In Australian alone, the number of confirmed cases has risen to over 450, while six people have died from the virus.
As cases of the virus continue to rise worldwide and new measures are introduced across Australia to prevent the spread of the pandemic, panic about not being able to access basics – like toilet paper – has continued to spread among Australian communities.
In fact, it’s becoming increasingly hard to find staples like toilet paper, paracetamol, rice, pasta, and even mince meat in supermarkets across the country.
At a time where an overwhelming amount of stories about stockpiling, death tolls, quarantine and strict travel bans have emerged, it’s no wonder some Australians are starting to panic.
Listen to The Quicky, Mamamia’s daily news podcast, to find out all the answers to your questions about coronavirus. Post continues below.
Hoping to separate fact from fiction, Mamamia‘s daily news podcast, The Quicky, spoke to infectious disease specialist Dr Sanjaya Sanananyaka from the Australian National University to answer all your questions about coronavirus.
From questions about whether stockpiling is really necessary, to a rundown on exactly how the virus spreads, here’s what he had to say:
Do I need to wear a mask?
“There are two situations where a mask will help. In the hospital setting – if you’re a healthcare worker seeing a person with coronavirus – it will help. If we’re having a wider outbreak in Australia and you’re looking after someone at home with coronavirus, wearing a mask will help. But generally wearing it in the wider community won’t be as helpful as practising good hand hygiene.”
Is this coronavirus any more dangerous than a standard flu season?
“The differences between the standard flu season and this coronavirus is that none of us are immune to this coronavirus. None of us have been exposed to it before. With the flu, we’ve got varying degrees of immunity and we’ve got a flu vaccine.”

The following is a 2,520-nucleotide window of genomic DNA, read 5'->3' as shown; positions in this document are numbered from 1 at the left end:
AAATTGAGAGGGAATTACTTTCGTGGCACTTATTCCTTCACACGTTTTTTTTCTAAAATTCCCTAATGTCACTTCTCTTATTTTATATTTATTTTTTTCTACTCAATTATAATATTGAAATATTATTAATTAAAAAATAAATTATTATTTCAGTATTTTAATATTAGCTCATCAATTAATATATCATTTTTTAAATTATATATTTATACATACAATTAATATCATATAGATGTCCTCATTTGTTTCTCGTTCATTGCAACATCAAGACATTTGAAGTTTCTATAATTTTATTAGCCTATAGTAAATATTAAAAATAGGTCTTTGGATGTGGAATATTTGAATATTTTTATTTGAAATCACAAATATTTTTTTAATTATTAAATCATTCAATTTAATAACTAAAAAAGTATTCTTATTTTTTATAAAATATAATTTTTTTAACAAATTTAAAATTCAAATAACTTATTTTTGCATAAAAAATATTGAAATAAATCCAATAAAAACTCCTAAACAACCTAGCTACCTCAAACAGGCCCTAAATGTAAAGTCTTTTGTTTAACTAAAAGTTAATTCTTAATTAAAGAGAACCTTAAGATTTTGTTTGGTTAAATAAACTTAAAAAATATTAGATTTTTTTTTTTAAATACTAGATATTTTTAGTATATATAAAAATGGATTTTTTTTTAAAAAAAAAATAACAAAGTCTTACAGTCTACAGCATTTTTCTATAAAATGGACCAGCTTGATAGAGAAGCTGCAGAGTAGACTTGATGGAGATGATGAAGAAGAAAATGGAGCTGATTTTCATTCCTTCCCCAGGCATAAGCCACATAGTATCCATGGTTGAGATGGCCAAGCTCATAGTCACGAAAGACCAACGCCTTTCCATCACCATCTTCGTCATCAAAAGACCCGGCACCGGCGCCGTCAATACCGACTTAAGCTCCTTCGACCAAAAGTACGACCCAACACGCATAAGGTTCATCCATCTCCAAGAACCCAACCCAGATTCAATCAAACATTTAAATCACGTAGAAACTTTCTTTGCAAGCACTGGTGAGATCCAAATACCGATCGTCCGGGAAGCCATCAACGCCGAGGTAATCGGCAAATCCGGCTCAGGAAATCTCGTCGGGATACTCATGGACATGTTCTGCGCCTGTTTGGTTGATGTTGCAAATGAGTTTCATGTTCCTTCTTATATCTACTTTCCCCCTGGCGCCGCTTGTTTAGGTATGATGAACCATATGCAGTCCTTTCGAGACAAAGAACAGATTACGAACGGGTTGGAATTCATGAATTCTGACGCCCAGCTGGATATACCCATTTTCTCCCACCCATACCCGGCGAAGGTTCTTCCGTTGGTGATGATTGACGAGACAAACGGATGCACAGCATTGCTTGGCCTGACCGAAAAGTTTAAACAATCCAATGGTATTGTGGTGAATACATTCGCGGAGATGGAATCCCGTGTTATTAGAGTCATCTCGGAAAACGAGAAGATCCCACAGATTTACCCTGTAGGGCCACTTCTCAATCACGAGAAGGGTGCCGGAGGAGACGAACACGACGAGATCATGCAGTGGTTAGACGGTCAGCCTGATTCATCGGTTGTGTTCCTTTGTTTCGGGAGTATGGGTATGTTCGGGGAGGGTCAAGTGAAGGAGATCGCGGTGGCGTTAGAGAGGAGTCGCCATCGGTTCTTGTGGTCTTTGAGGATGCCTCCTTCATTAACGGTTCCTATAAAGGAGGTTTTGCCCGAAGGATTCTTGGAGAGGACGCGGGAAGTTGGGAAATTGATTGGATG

How do I know if I have the coronavirus?
“It’s very hard to tell. There are some people, a very small proportion, who can be affected and not have symptoms. Others may have a very mild flu-like illness, while others may be more severely ill and have pneumonia. The most common symptoms are fever and a cough and then a variety of symptoms can follow that including muscle aches and pains, sore throat and even diarrhea.”
Who is most at risk of catching this coronavirus?
“We’re all at risk of catching coronavirus because none of us are immune to it. In terms of those people who are most likely to get really sick from it, it looks to be people over the age of 65 and people who have more health issues, such as high blood pressure, obesity, diabetes. It looks like men get worse cases than women, which could be because men are more likely to have those underlying health conditions and women typically have stronger immune systems.”
How do we protect people that are more vulnerable in the community?
“We should have active surveillance in Australia to focus on those areas where people are at home, such as nursing homes, and keep communicating on a daily basis from the government to the people about who is most at risk, what they need to look for and when they need to seek medical attention. Social distancing, which is shutting down large gatherings of people, should also help limit the spread of the virus.”